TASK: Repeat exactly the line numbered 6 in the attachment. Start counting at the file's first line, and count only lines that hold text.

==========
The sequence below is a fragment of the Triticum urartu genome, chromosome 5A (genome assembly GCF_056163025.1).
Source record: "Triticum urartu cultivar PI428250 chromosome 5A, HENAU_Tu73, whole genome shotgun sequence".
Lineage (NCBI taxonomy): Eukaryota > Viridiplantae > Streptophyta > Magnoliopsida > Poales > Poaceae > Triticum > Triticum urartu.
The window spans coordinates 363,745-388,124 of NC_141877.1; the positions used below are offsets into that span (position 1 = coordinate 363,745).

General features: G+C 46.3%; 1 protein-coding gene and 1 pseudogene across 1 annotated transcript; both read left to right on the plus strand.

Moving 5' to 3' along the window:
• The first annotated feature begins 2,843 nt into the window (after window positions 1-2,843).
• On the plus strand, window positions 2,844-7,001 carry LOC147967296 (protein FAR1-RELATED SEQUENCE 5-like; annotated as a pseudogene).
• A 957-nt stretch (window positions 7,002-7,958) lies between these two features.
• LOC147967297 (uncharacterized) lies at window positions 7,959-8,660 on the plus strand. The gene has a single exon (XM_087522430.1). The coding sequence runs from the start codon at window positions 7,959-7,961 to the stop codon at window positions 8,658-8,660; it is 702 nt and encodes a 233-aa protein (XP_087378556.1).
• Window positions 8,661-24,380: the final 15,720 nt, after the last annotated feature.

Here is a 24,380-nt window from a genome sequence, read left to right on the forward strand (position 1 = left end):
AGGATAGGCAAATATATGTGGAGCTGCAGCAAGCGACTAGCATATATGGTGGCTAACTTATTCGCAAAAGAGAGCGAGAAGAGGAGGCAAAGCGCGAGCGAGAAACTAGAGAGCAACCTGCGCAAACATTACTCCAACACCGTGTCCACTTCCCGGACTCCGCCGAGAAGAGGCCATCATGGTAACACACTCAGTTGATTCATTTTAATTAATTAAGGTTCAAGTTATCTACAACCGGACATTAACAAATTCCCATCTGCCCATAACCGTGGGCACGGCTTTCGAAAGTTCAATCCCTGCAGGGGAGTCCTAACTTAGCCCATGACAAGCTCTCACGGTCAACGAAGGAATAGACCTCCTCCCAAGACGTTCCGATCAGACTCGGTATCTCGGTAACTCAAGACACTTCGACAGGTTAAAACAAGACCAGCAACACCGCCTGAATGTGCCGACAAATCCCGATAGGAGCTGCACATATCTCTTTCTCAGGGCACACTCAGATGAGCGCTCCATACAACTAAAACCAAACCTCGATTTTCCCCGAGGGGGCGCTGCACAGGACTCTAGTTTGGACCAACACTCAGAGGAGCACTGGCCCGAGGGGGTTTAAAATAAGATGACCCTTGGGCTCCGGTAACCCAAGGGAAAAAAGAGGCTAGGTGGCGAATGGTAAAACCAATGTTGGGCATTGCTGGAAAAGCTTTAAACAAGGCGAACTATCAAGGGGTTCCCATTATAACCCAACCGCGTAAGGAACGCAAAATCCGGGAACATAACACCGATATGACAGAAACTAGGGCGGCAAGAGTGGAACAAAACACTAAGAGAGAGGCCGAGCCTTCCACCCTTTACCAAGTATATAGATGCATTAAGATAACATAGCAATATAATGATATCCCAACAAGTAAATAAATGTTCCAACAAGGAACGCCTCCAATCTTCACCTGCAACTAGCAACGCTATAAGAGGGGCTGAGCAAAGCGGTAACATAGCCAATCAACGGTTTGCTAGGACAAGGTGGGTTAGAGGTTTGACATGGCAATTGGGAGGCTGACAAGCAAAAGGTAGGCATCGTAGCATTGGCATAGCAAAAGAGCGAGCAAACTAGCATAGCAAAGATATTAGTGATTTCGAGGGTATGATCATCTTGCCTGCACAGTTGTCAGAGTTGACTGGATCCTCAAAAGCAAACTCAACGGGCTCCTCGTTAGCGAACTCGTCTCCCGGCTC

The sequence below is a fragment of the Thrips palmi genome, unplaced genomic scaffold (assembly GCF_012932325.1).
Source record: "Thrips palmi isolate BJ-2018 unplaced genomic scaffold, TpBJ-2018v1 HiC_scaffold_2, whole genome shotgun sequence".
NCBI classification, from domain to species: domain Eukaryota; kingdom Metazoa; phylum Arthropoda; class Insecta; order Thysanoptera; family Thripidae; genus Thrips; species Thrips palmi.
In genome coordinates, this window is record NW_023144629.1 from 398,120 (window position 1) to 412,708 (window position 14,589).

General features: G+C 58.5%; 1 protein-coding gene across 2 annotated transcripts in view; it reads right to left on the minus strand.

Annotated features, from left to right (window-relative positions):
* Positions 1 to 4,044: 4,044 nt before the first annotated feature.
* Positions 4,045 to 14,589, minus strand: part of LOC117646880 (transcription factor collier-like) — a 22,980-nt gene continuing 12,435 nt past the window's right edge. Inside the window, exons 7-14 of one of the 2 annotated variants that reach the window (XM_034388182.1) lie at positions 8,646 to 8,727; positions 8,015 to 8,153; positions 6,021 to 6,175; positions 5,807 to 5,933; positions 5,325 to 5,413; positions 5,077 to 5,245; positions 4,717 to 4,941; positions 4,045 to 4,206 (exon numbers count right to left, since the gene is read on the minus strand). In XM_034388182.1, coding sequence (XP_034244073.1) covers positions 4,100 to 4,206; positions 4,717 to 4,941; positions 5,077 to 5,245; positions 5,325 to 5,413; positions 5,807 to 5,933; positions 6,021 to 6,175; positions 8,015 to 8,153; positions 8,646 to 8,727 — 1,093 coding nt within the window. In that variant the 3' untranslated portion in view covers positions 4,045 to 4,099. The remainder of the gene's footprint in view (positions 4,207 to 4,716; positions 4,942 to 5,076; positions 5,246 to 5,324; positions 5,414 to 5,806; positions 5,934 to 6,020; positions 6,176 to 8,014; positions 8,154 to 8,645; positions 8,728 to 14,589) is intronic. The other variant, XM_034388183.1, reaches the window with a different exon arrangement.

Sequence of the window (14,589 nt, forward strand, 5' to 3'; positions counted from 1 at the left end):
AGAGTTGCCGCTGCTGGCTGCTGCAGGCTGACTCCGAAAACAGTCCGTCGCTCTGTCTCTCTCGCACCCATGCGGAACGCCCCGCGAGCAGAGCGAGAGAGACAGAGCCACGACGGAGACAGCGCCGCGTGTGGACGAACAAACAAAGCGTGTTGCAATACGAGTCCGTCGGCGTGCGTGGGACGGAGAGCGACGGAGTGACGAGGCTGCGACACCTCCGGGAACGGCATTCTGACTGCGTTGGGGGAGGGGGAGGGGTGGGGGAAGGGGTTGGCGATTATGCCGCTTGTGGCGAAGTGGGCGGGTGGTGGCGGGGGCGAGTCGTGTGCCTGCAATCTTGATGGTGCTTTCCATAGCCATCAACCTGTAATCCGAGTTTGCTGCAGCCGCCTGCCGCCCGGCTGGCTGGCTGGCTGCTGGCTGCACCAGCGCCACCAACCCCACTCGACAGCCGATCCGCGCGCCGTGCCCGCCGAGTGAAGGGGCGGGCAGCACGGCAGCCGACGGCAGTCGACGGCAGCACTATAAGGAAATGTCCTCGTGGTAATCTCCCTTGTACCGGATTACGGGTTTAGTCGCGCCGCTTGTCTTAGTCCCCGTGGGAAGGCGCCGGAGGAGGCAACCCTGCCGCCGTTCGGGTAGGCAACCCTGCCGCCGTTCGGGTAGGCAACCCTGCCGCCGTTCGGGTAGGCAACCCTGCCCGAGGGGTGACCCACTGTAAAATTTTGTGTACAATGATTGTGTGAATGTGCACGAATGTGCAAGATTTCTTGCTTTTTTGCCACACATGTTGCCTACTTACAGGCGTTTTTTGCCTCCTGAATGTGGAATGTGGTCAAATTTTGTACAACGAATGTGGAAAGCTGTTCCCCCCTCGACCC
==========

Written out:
Moving 5' to 3' along the window: